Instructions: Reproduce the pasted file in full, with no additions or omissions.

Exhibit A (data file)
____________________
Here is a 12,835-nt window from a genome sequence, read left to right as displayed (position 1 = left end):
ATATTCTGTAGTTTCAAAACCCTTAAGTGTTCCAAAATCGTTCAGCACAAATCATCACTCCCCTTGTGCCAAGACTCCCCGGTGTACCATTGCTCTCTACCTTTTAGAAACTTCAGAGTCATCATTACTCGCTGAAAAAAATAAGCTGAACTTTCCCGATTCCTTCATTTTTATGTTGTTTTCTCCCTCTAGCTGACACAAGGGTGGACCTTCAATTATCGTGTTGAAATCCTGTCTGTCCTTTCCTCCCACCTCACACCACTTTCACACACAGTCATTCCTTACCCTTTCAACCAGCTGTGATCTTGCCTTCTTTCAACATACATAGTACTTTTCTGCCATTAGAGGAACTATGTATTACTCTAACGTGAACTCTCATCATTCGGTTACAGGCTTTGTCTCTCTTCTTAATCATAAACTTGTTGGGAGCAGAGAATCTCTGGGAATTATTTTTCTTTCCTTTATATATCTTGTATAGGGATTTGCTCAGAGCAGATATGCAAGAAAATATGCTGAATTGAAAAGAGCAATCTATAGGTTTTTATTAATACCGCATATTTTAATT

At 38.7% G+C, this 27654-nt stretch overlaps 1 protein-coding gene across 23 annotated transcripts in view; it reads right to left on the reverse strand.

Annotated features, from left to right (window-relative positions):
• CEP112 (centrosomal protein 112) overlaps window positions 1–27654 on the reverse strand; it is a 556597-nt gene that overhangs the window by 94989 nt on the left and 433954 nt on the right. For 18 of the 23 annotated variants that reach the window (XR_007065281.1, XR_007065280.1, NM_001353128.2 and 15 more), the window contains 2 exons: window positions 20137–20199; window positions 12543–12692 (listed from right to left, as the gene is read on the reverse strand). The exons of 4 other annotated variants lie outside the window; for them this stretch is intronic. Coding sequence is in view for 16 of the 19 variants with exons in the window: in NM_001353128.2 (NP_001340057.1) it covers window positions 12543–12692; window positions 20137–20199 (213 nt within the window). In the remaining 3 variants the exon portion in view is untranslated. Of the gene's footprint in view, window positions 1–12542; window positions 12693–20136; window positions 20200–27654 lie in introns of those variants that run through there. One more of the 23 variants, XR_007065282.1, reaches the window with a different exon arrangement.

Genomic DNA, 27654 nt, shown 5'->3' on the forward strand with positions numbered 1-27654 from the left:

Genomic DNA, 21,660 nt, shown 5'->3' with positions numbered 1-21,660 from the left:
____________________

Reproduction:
Here is a 12,835-nt window from a genome sequence, read left to right as displayed (position 1 = left end):
ATATTCTGTAGTTTCAAAACCCTTAAGTGTTCCAAAATCGTTCAGCACAAATCATCACTCCCCTTGTGCCAAGACTCCCCGGTGTACCATTGCTCTCTACCTTTTAGAAACTTCAGAGTCATCATTACTCGCTGAAAAAAATAAGCTGAACTTTCCCGATTCCTTCATTTTTATGTTGTTTTCTCCCTCTAGCTGACACAAGGGTGGACCTTCAATTATCGTGTTGAAATCCTGTCTGTCCTTTCCTCCCACCTCACACCACTTTCACACACAGTCATTCCTTACCCTTTCAACCAGCTGTGATCTTGCCTTCTTTCAACATACATAGTACTTTTCTGCCATTAGAGGAACTATGTATTACTCTAACGTGAACTCTCATCATTCGGTTACAGGCTTTGTCTCTCTTCTTAATCATAAACTTGTTGGGAGCAGAGAATCTCTGGGAATTATTTTTCTTTCCTTTATATATCTTGTATAGGGATTTGCTCAGAGCAGATATGCAAGAAAATATGCTGAATTGAAAAGAGCAATCTATAGGTTTTTATTAATACCGCATATTTTAATT

At 38.7% G+C, this 27654-nt stretch overlaps 1 protein-coding gene across 23 annotated transcripts in view; it reads right to left on the reverse strand.

Annotated features, from left to right (window-relative positions):
• CEP112 (centrosomal protein 112) overlaps window positions 1–27654 on the reverse strand; it is a 556597-nt gene that overhangs the window by 94989 nt on the left and 433954 nt on the right. For 18 of the 23 annotated variants that reach the window (XR_007065281.1, XR_007065280.1, NM_001353128.2 and 15 more), the window contains 2 exons: window positions 20137–20199; window positions 12543–12692 (listed from right to left, as the gene is read on the reverse strand). The exons of 4 other annotated variants lie outside the window; for them this stretch is intronic. Coding sequence is in view for 16 of the 19 variants with exons in the window: in NM_001353128.2 (NP_001340057.1) it covers window positions 12543–12692; window positions 20137–20199 (213 nt within the window). In the remaining 3 variants the exon portion in view is untranslated. Of the gene's footprint in view, window positions 1–12542; window positions 12693–20136; window positions 20200–27654 lie in introns of those variants that run through there. One more of the 23 variants, XR_007065282.1, reaches the window with a different exon arrangement.

Genomic DNA, 27654 nt, shown 5'->3' on the forward strand with positions numbered 1-27654 from the left:

Genomic DNA, 21,660 nt, shown 5'->3' with positions numbered 1-21,660 from the left: